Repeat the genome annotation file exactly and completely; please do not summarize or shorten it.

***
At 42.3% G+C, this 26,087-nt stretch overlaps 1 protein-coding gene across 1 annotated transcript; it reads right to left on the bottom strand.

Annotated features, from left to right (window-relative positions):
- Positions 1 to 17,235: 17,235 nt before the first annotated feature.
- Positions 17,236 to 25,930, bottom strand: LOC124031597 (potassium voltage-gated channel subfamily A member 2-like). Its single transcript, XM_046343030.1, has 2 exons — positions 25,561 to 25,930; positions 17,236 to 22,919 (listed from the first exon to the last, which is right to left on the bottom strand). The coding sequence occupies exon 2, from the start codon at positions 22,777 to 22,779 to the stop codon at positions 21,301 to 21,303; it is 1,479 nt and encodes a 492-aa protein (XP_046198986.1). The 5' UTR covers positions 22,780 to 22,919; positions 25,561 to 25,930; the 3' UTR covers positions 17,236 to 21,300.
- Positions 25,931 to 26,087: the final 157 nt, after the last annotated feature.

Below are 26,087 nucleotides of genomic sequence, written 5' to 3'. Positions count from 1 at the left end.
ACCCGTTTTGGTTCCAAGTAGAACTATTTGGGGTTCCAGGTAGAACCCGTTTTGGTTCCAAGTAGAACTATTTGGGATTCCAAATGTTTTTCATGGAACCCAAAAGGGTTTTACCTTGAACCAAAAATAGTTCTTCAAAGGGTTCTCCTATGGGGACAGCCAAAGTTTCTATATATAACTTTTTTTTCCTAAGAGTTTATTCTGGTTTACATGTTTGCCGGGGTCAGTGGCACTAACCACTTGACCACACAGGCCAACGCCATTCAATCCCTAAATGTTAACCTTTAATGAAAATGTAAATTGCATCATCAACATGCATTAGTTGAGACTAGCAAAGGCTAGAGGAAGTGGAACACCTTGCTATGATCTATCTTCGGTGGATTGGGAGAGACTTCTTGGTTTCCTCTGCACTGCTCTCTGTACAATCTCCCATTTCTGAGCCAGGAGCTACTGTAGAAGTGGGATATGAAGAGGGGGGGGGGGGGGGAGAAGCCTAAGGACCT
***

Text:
At 42.3% G+C, this 26,087-nt stretch overlaps 1 protein-coding gene across 1 annotated transcript; it reads right to left on the bottom strand.

Annotated features, from left to right (window-relative positions):
- Positions 1 to 17,235: 17,235 nt before the first annotated feature.
- Positions 17,236 to 25,930, bottom strand: LOC124031597 (potassium voltage-gated channel subfamily A member 2-like). Its single transcript, XM_046343030.1, has 2 exons — positions 25,561 to 25,930; positions 17,236 to 22,919 (listed from the first exon to the last, which is right to left on the bottom strand). The coding sequence occupies exon 2, from the start codon at positions 22,777 to 22,779 to the stop codon at positions 21,301 to 21,303; it is 1,479 nt and encodes a 492-aa protein (XP_046198986.1). The 5' UTR covers positions 22,780 to 22,919; positions 25,561 to 25,930; the 3' UTR covers positions 17,236 to 21,300.
- Positions 25,931 to 26,087: the final 157 nt, after the last annotated feature.

Below are 26,087 nucleotides of genomic sequence, written 5' to 3'. Positions count from 1 at the left end.
ACCCGTTTTGGTTCCAAGTAGAACTATTTGGGGTTCCAGGTAGAACCCGTTTTGGTTCCAAGTAGAACTATTTGGGATTCCAAATGTTTTTCATGGAACCCAAAAGGGTTTTACCTTGAACCAAAAATAGTTCTTCAAAGGGTTCTCCTATGGGGACAGCCAAAGTTTCTATATATAACTTTTTTTTCCTAAGAGTTTATTCTGGTTTACATGTTTGCCGGGGTCAGTGGCACTAACCACTTGACCACACAGGCCAACGCCATTCAATCCCTAAATGTTAACCTTTAATGAAAATGTAAATTGCATCATCAACATGCATTAGTTGAGACTAGCAAAGGCTAGAGGAAGTGGAACACCTTGCTATGATCTATCTTCGGTGGATTGGGAGAGACTTCTTGGTTTCCTCTGCACTGCTCTCTGTACAATCTCCCATTTCTGAGCCAGGAGCTACTGTAGAAGTGGGATATGAAGAGGGGGGGGGGGGGGGAGAAGCCTAAGGACCT